9Why have you despised the commandment of the Lord, doing evil in His sight? You have slain Uriah the Hittite with the sword and have taken his wife to be your wife. You have murdered him with the sword of the Ammonites.

10Now, therefore, the sword shall never depart from your house, because [you have not only despised My command, but] you have despised Me and have taken the wife of Uriah the Hittite to be your wife.

11Thus says the Lord, Behold, I will raise up evil against you out of your own house; and I will take your wives before your eyes and give them to your neighbor, and he shall lie with your wives in the sight of this sun.

12For you did it secretly, but I will do this thing before all Israel and before the sun. [Fulfilled in II Sam. 16:21, 22.]

Because David spent most of his adult life soldiering for Israel, he killed other men in combat, but God did not define that as murder. What brought God’s wrath on David was a treacherous act. David had betrayed a man who respected and trusted him.

What Does The Law Say?

Findlaw.com provides a legal definition of Murder.

[partly from Old English morthor; partly from Old French murdre, of Germanic origin]
: the crime of unlawfully and unjustifiably killing another under circumstances defined by statute (as with premeditation)
;esp
: such a crime committed purposely, knowingly, and recklessly with extreme indifference to human life or during the course of a serious felony (as robbery or rape) compare cold blood, cooling time, homicide, manslaughter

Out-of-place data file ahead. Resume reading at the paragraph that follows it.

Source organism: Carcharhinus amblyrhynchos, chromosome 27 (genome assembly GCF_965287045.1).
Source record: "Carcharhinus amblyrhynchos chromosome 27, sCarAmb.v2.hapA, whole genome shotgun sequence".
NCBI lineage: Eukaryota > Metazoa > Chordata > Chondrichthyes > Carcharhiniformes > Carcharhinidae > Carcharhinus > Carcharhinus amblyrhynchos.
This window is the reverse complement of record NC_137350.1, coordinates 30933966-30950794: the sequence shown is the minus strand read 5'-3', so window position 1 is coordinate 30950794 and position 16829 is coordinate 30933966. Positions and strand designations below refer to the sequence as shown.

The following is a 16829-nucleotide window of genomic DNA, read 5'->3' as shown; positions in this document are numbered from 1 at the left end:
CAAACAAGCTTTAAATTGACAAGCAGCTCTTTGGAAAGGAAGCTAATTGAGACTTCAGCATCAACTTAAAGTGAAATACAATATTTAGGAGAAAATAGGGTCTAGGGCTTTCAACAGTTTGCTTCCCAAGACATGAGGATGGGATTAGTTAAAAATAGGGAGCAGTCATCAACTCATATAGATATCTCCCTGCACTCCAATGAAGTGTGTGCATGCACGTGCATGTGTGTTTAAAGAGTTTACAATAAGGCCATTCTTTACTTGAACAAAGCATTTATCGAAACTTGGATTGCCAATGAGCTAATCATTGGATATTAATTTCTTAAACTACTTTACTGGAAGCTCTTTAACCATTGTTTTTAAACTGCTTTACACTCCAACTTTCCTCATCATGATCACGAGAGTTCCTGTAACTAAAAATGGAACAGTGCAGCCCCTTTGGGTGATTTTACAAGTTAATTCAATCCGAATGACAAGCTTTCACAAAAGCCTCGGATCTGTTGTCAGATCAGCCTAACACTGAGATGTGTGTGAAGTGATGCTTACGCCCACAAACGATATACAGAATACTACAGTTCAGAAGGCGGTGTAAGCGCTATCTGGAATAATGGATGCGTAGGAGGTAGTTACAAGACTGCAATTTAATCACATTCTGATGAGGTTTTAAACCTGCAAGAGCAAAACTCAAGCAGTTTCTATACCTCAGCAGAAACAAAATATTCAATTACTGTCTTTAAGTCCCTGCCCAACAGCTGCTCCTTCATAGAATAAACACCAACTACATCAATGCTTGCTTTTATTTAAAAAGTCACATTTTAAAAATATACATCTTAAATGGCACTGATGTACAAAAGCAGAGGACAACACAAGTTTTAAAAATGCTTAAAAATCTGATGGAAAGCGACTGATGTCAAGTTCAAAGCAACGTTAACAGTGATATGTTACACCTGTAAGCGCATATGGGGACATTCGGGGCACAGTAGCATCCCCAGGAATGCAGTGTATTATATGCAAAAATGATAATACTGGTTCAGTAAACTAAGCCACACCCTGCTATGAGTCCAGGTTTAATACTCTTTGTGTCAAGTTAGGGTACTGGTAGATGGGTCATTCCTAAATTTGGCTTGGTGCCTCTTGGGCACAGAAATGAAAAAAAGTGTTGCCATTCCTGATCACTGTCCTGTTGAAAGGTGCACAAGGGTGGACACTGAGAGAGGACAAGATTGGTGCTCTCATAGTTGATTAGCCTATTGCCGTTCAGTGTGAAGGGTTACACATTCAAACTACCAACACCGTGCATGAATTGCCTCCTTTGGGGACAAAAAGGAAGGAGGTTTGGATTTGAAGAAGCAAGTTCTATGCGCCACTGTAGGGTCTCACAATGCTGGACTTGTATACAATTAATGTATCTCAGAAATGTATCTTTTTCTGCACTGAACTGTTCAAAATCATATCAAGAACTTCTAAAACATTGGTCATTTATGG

Findlaw.com also provides this note.

NOTE: Self-defense, necessity, and lack of capacity for criminal responsibility (as because of insanity) are defenses to a charge of murder. Most state statutes and the U.S. Code divide murder into two degrees. Florida, Minnesota, and Pennsylvania currently have three degrees of murder. Some states do not assign degrees of murder.

What are these degrees of murder?  It is worth visiting Findlaw.com to view the definitions, but the degrees include: depraved-heart murder, felony murder, first-degree murder, second-degree murder and third-degree murder.

Our laws originated in England. In Homicide, the Catholic Encyclopedia explores the subject of murder, citing English legal history.  Here is an excerpt from the section on civil jurisprudence.

Homicide free from legal guilt was by the English law defined as either justifiable or excusable. Of justifiable homicide an instance is afforded by such “unavoidable necessity” as the execution of a criminal “pursuant to the death warrant and in strict conformity to the law” (Wharton, op. cit., 9). Instances of excusable homicide would be killing in self-defence or an accidental killing by a person doing a lawful act without any intention to hurt (Idem, op. cit.). But contrary to the legal doctrine which Sir William Blackstone (Commentaries on the Laws of England, IV, 186) derives from Lord Bacon, modern English law does not seem to admit necessity of self-preservation as excuse for killing “an innocent and unoffending neighbour” (Queen vs. Dudley and Stephens, English Law Reports, 14 Queen’s Bench Division, 286). Homicide under circumstances rendering the act neither justifiable nor excusable is a crime of the class denominated felonies (Bishop, “New Comment. on Crim. Law”, Chicago, 1892, II, sec. 744). Felonious homicide, when imputed by law to the infirmity of humannature and deemed without malice, is termed manslaughter, being either a voluntary killing “in a sudden heat of passion”, or an involuntary killing “in the commission of an unlawful act” (Wharton, op. cit., 6). Felonious homicide when accompanied by malice constitutes murder, a crime committed “where a person of sound memory and discretion unlawfully kills any reasonable creature in being in the peace of the commonwealth or sovereign with malice prepense or aforethought, either express or implied” (Wharton, op. cit., 2).

American and English attitudes and laws compare remarkably well with what we find in the Bible. Because the Bible condemns it, our laws condemn malicious killing. We do not condemn either killing in self-defense or an unintentional killing.